Pure Pizza Peel Pizzazz

We’ve been craving for a pizza for some time now so we decided to make a pizza peel so that we could start making our own pizza. In fact, instead of just making one peel we made six of them!

Wikipedia describes a peel as “a shovel-like tool used by bakers to slide loaves of bread, pizzas, pastries, and other baked goods into and out of an oven. It is usually made of wood, with a flat carrying surface (like a shovel’s blade) for holding the baked good and a handle extending from one side of that surface”.

The idea is that the item to be baked can be easily transferred to the oven and slid off right on to the hot baking surface, in my case this would be a ceramic baking stone. Baking this way gives a better crust to the baked item, therefore more flavourful.

We chose to make six peels only because the wood that we were starting with was approximately 1.5 inches thick. By resawing this into the required 3/8 inch thick pieces gave us enough wood for six peels, so we thought why not?

If you’re interested in making your own here’s how to make a pizza peel:

Here’s the simple plan that we made. The sizes were based on the size of our baking stone so you might have to adjust them according to your specifics.

Pizza Peel Plans

You will need 2 pieces of Maple 5 1/2 inches wide X 14 inches long X 3/8 inches thick and 1 piece 2 inches wide X 20 inches long X 3/8 inches thick.

Plans for pizza peel

Then glue and clamp it and let dry:

how to make a pizza peel

Once dry you’ll have something like this:

bread peel

Then plane this down to around 5/16th – 1/4 inch:

Pizza paddle

Next, make the handle addition. For these we used contrasting colored wood like Padauk, Walnut and Jatoba. The addition must be 2 inches wide X 6 1/4 inches long and 3/4 inches thick:

make pizza

Then glue it to the handle of the peel and let dry. We chose to make the handles this way so that it would keep the peel flat on your counter while adding a contrasting focal point.

peel for bread

Next, we made a pattern to mark the shape that we wanted for the peel and handle:

pizza baking stone

After bandsawing the peel to shape we took our grinder and shaped the handle:

Bake a pizza on a peel

And then we shaped the front edge of the peel with a slope on the belt sander:

pizza oven peel

After sanding the peel we gave it a couple of coats of mineral oil. Here’s how ours came out:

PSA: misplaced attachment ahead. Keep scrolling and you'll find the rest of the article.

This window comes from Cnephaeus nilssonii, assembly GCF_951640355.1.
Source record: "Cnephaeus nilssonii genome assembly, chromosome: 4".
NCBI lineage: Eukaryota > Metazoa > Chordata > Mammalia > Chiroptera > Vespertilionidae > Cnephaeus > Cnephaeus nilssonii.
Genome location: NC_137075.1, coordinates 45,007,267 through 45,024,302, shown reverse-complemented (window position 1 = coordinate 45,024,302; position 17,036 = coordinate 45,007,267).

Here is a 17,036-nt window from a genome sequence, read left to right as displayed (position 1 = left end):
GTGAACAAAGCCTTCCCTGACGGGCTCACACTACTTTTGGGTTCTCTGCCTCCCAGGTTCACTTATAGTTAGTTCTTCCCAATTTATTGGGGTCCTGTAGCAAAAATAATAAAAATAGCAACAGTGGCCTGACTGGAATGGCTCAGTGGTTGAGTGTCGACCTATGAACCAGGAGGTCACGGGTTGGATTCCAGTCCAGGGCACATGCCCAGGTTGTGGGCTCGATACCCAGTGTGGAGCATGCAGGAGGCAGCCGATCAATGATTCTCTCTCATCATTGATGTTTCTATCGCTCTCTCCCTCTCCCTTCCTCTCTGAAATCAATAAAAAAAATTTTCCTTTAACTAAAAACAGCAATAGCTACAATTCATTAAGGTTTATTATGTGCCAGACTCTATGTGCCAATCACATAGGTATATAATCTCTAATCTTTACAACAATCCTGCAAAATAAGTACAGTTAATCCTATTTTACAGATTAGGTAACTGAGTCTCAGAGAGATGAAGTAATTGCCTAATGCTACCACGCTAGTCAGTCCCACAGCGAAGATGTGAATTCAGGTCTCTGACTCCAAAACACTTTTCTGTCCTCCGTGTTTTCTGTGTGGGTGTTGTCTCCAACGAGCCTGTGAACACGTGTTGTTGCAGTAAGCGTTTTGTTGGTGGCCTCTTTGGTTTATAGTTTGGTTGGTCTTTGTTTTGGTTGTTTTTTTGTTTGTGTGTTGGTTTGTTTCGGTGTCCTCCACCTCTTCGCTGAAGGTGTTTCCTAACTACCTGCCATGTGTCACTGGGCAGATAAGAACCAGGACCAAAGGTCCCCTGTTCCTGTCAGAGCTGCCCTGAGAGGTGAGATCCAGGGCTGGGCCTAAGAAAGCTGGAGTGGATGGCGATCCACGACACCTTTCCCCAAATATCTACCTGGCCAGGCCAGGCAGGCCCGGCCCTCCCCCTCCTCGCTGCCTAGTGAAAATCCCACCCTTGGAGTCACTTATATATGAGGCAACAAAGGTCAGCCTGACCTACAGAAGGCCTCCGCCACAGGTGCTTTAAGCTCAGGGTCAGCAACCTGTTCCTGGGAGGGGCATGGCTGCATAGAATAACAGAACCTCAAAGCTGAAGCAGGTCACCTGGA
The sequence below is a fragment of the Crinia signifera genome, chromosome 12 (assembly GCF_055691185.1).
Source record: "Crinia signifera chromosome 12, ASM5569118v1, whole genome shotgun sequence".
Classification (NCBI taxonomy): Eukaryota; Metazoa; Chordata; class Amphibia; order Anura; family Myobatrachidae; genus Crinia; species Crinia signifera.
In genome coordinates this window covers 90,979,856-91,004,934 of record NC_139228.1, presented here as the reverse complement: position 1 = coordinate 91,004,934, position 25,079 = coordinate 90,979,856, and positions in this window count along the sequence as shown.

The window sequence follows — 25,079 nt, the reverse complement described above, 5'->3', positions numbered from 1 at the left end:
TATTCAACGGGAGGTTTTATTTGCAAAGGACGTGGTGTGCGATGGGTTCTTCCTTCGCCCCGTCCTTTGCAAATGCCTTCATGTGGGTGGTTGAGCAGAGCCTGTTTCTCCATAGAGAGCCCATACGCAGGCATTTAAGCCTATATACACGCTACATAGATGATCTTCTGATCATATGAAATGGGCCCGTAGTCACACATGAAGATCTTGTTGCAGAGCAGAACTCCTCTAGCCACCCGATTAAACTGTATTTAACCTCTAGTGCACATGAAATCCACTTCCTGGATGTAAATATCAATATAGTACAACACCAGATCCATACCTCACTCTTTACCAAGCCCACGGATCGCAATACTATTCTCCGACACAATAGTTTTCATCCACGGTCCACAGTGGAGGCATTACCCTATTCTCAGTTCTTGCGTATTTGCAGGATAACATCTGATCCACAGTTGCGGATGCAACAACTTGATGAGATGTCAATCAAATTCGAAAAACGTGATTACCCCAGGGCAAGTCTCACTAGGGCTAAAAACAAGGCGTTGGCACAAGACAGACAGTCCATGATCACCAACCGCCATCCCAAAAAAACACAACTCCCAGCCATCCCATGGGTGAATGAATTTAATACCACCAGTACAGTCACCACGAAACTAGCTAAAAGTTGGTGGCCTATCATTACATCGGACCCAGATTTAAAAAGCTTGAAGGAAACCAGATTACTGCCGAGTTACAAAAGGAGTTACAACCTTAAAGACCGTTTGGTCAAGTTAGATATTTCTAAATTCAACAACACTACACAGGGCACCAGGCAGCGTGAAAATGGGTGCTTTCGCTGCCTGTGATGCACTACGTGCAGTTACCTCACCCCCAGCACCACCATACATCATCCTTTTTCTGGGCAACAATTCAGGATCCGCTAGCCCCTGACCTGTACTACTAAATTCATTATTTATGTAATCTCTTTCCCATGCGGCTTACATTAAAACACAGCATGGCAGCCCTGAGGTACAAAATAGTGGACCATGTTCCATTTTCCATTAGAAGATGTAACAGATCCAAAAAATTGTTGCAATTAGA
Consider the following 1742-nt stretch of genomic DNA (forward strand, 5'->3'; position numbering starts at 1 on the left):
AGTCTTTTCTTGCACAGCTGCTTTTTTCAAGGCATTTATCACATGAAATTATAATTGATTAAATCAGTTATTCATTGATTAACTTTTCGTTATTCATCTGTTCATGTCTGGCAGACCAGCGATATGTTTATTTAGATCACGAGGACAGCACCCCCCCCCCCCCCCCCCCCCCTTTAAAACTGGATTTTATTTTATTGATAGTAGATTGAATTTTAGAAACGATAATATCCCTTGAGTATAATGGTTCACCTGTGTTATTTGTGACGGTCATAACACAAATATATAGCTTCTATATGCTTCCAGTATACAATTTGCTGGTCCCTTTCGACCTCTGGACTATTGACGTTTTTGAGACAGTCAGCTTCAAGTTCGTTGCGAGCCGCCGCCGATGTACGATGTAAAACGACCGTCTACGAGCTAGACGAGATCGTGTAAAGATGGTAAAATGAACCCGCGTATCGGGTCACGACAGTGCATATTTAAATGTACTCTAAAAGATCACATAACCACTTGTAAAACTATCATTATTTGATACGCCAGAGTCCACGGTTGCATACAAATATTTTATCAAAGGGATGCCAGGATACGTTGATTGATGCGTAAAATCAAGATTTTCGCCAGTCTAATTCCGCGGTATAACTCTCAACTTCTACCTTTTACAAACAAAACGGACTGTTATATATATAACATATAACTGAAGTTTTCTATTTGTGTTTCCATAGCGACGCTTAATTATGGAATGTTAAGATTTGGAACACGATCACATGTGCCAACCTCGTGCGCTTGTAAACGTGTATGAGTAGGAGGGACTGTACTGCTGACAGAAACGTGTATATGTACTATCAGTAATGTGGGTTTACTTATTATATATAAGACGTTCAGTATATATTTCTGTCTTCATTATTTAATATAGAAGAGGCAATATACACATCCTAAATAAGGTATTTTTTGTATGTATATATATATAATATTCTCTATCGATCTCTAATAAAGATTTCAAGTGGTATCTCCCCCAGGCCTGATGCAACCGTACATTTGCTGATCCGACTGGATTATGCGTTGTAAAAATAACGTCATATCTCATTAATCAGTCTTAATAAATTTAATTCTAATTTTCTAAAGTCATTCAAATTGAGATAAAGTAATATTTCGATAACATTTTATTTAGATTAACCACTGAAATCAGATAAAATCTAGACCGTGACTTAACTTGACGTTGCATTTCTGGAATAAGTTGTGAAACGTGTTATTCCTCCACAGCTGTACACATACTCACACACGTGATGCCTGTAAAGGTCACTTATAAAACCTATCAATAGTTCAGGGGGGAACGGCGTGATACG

With Paudauk handles:

Padauk Pizza Peel
Pizza Peel with Padauk

With Walnut handles:

Walnut Pizza Peel
Pizza Peel With Walnut

With Jatoba handles:

Jatoba Pizza Peel
Pizza Peel with Jatoba

So now you’re probably saying, “Yeah, they look pretty but do they work”. Well, here’s the before:

Wooden Pizza Peel

And here’s the after:

Wooden Pizza Paddle

Oops, here’s the after:

Peel Paddle

As you can see, it works very well. 😉

One note, there are a few tricks to getting the pizza off the peel and onto your baking surface easily. It starts by having all your toppings ready so that the dough doesn’t spend a lot of time on the peel where it can stick, then use ample flour and cornmeal on the peel and finally, develop a ‘quick pull’ action to get the pizza off.

Obviously this was a fun project with great rewards! 😉

Back to the shop…

8 replies on “Pure Pizza Peel Pizzazz“

  • kz1

    Nice Peel. The only thing I use to get the pizza off the peel and on to the stone is cornmeal. The last time I made pizza I forgot to recoat the peel with more meal after sliding a pie into the oven and ended up with a calzone-like wad hanging half on/half off the peel!

  • Woodworker's Guide

    Nate, yes, it is all glued together. The piece of exotic wood is one piece and also glued to the handle.

  • Dennis Von Linden

    Saw your pizza peel on Lumberjocks.
    Love the project & will attempt one from your tutorial for the Mrs.
    Keep up the great work.
    Stay well,

  • Daris

    I really like the pizza peel. This looks like a great weekend project. Not sure I’ll use exotic woods, but I really like the look of what you used.


Leave a Reply

Your email address will not be published. Required fields are marked *

This site uses Akismet to reduce spam. Learn how your comment data is processed.